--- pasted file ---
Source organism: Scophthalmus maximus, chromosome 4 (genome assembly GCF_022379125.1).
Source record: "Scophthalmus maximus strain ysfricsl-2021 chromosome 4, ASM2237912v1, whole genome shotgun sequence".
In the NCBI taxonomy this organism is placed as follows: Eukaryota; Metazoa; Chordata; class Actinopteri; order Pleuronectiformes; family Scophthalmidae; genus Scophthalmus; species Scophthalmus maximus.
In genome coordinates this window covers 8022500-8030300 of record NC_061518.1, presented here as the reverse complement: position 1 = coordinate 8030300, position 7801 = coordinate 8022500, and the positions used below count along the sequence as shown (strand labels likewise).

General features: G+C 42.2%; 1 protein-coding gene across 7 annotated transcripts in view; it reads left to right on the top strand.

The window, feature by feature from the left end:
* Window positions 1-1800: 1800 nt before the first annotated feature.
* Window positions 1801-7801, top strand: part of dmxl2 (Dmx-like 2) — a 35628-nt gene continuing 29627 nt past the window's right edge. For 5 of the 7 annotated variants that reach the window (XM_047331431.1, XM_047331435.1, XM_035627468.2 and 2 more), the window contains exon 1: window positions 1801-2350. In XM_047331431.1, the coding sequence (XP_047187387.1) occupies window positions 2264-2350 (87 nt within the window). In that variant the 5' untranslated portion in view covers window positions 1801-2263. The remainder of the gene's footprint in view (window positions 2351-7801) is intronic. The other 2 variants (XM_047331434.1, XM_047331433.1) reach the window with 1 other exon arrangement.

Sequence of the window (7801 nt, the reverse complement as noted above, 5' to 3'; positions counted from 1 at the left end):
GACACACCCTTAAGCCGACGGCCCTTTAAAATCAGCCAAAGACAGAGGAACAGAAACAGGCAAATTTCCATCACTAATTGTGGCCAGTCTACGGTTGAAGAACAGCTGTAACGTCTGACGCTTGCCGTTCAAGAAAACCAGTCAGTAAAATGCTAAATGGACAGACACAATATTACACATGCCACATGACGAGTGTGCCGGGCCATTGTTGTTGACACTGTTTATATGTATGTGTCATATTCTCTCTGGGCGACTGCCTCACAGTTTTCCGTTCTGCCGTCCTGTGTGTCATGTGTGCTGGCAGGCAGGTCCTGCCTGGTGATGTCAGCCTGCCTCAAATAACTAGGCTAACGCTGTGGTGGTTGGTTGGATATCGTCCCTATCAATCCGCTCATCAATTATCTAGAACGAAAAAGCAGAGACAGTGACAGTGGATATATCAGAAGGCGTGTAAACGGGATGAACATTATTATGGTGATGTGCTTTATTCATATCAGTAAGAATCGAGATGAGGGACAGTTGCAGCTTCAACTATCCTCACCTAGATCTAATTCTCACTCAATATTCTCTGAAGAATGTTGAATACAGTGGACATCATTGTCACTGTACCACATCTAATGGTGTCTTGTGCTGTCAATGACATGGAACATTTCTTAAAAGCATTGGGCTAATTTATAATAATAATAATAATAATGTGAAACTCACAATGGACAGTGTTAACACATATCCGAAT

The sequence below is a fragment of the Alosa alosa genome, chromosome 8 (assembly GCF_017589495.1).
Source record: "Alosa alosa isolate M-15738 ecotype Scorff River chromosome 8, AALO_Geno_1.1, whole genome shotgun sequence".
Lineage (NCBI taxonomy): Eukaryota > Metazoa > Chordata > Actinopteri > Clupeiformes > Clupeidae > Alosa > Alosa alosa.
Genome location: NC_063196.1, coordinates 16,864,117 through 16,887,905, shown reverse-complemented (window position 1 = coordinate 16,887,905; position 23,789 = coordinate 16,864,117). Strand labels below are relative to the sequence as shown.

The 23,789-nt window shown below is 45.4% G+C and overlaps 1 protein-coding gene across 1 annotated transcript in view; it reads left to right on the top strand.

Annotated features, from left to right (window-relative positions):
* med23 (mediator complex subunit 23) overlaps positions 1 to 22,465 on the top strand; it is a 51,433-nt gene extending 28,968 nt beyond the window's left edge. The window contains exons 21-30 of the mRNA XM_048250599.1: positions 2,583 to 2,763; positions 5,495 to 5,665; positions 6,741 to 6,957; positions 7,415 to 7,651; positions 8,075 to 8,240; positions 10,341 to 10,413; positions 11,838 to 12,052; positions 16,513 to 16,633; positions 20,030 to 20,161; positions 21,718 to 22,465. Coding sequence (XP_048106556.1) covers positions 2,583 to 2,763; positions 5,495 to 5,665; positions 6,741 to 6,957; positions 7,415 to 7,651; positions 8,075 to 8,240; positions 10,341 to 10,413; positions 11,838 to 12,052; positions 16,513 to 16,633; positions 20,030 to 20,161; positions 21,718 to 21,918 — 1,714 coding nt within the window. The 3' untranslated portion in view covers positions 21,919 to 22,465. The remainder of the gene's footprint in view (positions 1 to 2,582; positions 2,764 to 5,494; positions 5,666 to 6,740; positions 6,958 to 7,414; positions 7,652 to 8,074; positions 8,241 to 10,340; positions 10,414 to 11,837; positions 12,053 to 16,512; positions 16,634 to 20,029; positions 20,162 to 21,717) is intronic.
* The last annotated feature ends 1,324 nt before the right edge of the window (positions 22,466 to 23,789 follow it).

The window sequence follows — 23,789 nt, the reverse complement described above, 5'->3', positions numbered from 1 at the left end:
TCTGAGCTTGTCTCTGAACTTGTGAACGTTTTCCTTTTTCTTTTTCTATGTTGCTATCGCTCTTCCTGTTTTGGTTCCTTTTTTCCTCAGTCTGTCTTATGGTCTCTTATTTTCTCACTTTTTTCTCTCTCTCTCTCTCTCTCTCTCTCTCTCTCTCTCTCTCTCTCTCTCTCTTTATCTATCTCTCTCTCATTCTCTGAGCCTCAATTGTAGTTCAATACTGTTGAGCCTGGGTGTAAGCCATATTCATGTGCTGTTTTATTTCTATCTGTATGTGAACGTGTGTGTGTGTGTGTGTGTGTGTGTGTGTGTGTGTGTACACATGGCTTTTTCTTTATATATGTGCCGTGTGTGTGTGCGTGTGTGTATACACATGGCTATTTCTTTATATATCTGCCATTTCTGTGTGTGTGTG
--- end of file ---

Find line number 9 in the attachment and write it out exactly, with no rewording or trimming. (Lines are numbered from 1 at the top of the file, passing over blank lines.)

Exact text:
Sequence of the window (7801 nt, the reverse complement as noted above, 5' to 3'; positions counted from 1 at the left end):